No router + no screen + regular Ethernet cable + RPI 2 + Raspbian Lite 2018-11-13 + Ubuntu 18.10
First we must enable the SSH server on the Pi, which is disabled by default for security.
If you already have a shell on the Pi through a non-SSH method such as screen + keyboard or UART (see below), just run:
sudo systemctl enable ssh
sudo service sshd start
as explained at: SSH not working with fresh install This persists across boots.
Otherwise, insert he SD card on your host, and create a magic empty file named
ssh file in the
On Ubuntu hosts, it gets mounted automatically and you can do just:
sudo touch /media/$USER/boot/ssh
which you can confirm with:
mmcblk0 179:0 0 14.4G 0 disk
├─mmcblk0p1 179:1 0 43.9M 0 part /media/ciro/boot
└─mmcblk0p2 179:2 0 14.4G 0 part /media/ciro/rootfs
If you don't enable the SSHD daemon on the Pi then SSH connection will fail with:
ssh: connect to host 10.42.0.160 port 22: Connection refused
when we try it later on.
After enabling the SSH server
Next, boot the Pi, and link an Ethernet cable from your laptop directly to the Pi:
On Ubuntu 17.04 to work around this bug as mentioned on this answer you first need:
sudo apt-get install dnsmasq-base
On the host, open the network manager:
+ sign (Add a new connection)
- IPv4 Settings
- Method: Shared to other computers
- Set a good name for it
Find the IP of the Pi on host:
On Ubuntu 23.10 it is insteaad:
sudo bash -c 'tail -n+1 /var/lib/NetworkManager/*.leases'
See also: https://askubuntu.com/questions/219609/how-do-i-show-active-dhcp-leases
These output something like:
1532204957 b8:27:eb:0c:1f:69 10.42.0.160 raspberrypi 01:b8:27:eb:0c:1f:69
10.42.0.160 is the IP, then as usual:
ssh [email protected]
I also have the following in my
piip() ( cat /var/lib/misc/dnsmasq.leases | cut -d ' ' -f 3; )
pissh() ( sshpass -p raspberry ssh "pi@$(piip)"; )
From inside the Pi, notice that it can access the internet normally through your host's other interfaces:
For example on my laptop, the Pi takes up the Ethernet, but the host is also connected to the internet through WiFi.
The crossover cable is not required if the host network card supports Auto MDI-X. This is the case for most recent hardware, including for example the 2012 Lenovo T430 I tested with, which has an "Intel® 82579LM Gigabit Network Connection" which documents support for Auto MDI-X.
Now you can also:
UART serial USB converter
This is an alternative to SSH if you just want to get a shell on the Pi: https://en.wikipedia.org/wiki/Serial_port
This does not use SSH or networking itself, but rather the older, simpler, more direct, more reliable, lower bandwidth, lower distance serial interface. The Pi won't have access to the Internet with this method.
Desktop computers still have a serial port which you can connect directly wire to wire with the Pi, but these are hidden in most laptops, and so we need to buy a cheap USB adapter. Here I've used a "DSD TECH USB to TTL Serial Converter CP2102": https://www.amazon.co.uk/gp/product/B072K3Z3TL See also: https://unix.stackexchange.com/questions/307390/what-is-the-difference-between-ttys0-ttyusb0-and-ttyama0-in-linux/367882#367882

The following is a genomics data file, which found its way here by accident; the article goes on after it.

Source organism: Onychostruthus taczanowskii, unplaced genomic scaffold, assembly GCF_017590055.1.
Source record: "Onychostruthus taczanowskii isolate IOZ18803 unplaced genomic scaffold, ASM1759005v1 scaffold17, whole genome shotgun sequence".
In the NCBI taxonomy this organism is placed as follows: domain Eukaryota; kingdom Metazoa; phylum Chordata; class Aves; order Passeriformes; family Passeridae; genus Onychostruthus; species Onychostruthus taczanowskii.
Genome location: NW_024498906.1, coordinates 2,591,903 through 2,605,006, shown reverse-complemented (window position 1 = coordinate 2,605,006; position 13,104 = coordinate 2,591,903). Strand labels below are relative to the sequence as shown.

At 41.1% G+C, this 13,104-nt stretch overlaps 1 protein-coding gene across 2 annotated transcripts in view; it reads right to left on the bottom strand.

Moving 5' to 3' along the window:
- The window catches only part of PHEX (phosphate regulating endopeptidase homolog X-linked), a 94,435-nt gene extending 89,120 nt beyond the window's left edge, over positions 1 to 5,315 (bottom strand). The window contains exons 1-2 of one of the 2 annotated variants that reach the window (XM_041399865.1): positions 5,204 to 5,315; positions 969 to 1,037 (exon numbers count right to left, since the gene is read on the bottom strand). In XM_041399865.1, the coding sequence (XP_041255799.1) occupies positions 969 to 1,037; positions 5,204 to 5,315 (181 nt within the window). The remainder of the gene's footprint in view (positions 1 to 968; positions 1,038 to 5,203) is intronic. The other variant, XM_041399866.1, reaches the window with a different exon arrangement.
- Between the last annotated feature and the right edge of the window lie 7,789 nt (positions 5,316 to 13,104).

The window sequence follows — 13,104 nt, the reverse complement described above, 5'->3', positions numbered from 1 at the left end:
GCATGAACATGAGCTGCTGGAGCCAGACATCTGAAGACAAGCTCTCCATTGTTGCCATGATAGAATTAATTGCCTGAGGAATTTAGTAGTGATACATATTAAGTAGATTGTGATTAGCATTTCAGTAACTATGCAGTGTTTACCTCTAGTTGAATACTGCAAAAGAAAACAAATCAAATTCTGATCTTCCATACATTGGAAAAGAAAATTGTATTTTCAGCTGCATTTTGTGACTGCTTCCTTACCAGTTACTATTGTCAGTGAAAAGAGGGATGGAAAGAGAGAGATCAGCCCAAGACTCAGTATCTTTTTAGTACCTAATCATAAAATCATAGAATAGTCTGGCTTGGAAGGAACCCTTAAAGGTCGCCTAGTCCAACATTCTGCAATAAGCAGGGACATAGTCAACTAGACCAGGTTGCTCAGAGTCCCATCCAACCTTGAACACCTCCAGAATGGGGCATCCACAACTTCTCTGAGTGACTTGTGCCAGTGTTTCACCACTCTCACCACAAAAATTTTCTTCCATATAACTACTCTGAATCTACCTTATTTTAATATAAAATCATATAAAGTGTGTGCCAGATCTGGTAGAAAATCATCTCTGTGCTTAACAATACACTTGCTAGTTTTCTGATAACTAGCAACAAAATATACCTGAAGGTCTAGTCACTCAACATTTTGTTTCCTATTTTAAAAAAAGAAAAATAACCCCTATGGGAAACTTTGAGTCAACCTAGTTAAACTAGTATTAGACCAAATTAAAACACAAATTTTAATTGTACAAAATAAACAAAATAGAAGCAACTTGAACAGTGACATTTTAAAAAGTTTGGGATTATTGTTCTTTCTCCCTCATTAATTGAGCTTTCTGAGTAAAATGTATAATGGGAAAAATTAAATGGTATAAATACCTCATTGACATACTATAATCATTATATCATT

First plug the SD card on the host, and edit the
config.txt file present in the first partition to add:
as explained at: https://www.raspberrypi.org/forums/viewtopic.php?f=28&t=141195
This first partition contains the bootloader, its configuration files and the (Linux / your) kernel,
config.txt being one of them. The second partition contains the actual Linux root filesystem.
Now connect your computer to the Pi as:
You only need to attach 3 jump wires:
- Ground to Ground
- Tx on Pi to Rx on the USB to serial port
- Rx on Pi to Tx on tye USB to serial port
But if you have 4 ump wires laying around, you can also connect the VCC port which then allows you to also power the PI through the USB, this way you only need to plug one thing into the Pi and it starts running, which is very handy.
This is also documented at: https://www.raspberrypi.org/documentation/usage/gpio/README.md which also contains a pinout for the RPI:
Be careful not to link the Ground to the 5V, I've already burned 2 UART to USB chips by doing that!
You don't need to connect the 5V to the 5V at all. I think you can power your Pi like that, but I've read that this is a bad idea, just use the usual USB power source.
Finally, plug the USB side of the connector to your host computer, and get a shell with:
sudo apt install screen
sudo usermod -a -G dialout $USER
screen /dev/ttyUSB0 115200
Here is a video by Adafruit showing it: https://www.youtube.com/watch?v=zUBPeoLW16Q
SSH over USB
This might be possible! But I didn't get it to work yet on my Raspberry Pi 3, Raspbian 9.4, Ubuntu 22.04 Lenovo ThinkPad P51 host:
Some commonly quoted steps include:
What that does: What does "dtoverlay=dwc2" REALLY do?
create an empty file
rootfs/boot/ssh e.g. with:
sudo touch rootfs/boot/ssh
This step could also be done from inside the Pi as:
sudo touch /boot/ssh
And then connect with:
ssh [email protected]
But it failed for me with:
ssh: Could not resolve hostname raspberrypi.local: Name or service not known